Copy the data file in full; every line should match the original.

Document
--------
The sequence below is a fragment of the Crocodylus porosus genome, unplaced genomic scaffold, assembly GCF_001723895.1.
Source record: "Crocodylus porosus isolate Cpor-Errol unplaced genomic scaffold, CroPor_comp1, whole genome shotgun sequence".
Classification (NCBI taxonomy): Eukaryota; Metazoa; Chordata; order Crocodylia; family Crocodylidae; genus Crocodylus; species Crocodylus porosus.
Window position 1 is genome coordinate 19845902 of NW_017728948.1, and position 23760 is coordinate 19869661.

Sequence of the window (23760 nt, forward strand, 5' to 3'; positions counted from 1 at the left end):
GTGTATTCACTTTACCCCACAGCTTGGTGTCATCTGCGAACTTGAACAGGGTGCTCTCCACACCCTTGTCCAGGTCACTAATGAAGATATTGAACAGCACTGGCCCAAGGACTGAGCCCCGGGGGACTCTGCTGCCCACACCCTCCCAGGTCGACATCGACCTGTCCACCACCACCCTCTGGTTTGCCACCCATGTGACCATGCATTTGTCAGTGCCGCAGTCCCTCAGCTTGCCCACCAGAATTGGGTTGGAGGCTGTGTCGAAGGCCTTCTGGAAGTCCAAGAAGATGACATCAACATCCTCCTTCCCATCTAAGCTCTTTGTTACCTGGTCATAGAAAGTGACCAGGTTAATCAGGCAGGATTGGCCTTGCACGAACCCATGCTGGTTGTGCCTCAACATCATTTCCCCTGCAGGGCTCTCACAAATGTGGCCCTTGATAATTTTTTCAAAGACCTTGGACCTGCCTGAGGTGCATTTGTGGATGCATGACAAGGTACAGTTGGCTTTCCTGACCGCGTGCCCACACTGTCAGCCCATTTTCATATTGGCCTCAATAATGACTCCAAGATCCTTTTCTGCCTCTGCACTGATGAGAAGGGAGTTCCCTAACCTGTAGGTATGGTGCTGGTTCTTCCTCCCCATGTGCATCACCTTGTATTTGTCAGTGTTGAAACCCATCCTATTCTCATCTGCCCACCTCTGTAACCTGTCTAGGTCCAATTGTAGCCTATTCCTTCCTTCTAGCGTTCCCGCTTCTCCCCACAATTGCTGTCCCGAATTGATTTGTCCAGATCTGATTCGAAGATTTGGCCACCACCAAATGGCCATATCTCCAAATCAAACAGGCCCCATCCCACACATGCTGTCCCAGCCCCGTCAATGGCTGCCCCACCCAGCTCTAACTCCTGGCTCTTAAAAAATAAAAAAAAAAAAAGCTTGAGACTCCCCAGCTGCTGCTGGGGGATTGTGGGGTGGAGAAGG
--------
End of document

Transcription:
The sequence below is a fragment of the Crocodylus porosus genome, unplaced genomic scaffold, assembly GCF_001723895.1.
Source record: "Crocodylus porosus isolate Cpor-Errol unplaced genomic scaffold, CroPor_comp1, whole genome shotgun sequence".
Classification (NCBI taxonomy): Eukaryota; Metazoa; Chordata; order Crocodylia; family Crocodylidae; genus Crocodylus; species Crocodylus porosus.
Window position 1 is genome coordinate 19845902 of NW_017728948.1, and position 23760 is coordinate 19869661.

Sequence of the window (23760 nt, forward strand, 5' to 3'; positions counted from 1 at the left end):
GTGTATTCACTTTACCCCACAGCTTGGTGTCATCTGCGAACTTGAACAGGGTGCTCTCCACACCCTTGTCCAGGTCACTAATGAAGATATTGAACAGCACTGGCCCAAGGACTGAGCCCCGGGGGACTCTGCTGCCCACACCCTCCCAGGTCGACATCGACCTGTCCACCACCACCCTCTGGTTTGCCACCCATGTGACCATGCATTTGTCAGTGCCGCAGTCCCTCAGCTTGCCCACCAGAATTGGGTTGGAGGCTGTGTCGAAGGCCTTCTGGAAGTCCAAGAAGATGACATCAACATCCTCCTTCCCATCTAAGCTCTTTGTTACCTGGTCATAGAAAGTGACCAGGTTAATCAGGCAGGATTGGCCTTGCACGAACCCATGCTGGTTGTGCCTCAACATCATTTCCCCTGCAGGGCTCTCACAAATGTGGCCCTTGATAATTTTTTCAAAGACCTTGGACCTGCCTGAGGTGCATTTGTGGATGCATGACAAGGTACAGTTGGCTTTCCTGACCGCGTGCCCACACTGTCAGCCCATTTTCATATTGGCCTCAATAATGACTCCAAGATCCTTTTCTGCCTCTGCACTGATGAGAAGGGAGTTCCCTAACCTGTAGGTATGGTGCTGGTTCTTCCTCCCCATGTGCATCACCTTGTATTTGTCAGTGTTGAAACCCATCCTATTCTCATCTGCCCACCTCTGTAACCTGTCTAGGTCCAATTGTAGCCTATTCCTTCCTTCTAGCGTTCCCGCTTCTCCCCACAATTGCTGTCCCGAATTGATTTGTCCAGATCTGATTCGAAGATTTGGCCACCACCAAATGGCCATATCTCCAAATCAAACAGGCCCCATCCCACACATGCTGTCCCAGCCCCGTCAATGGCTGCCCCACCCAGCTCTAACTCCTGGCTCTTAAAAAATAAAAAAAAAAAAAGCTTGAGACTCCCCAGCTGCTGCTGGGGGATTGTGGGGTGGAGAAGG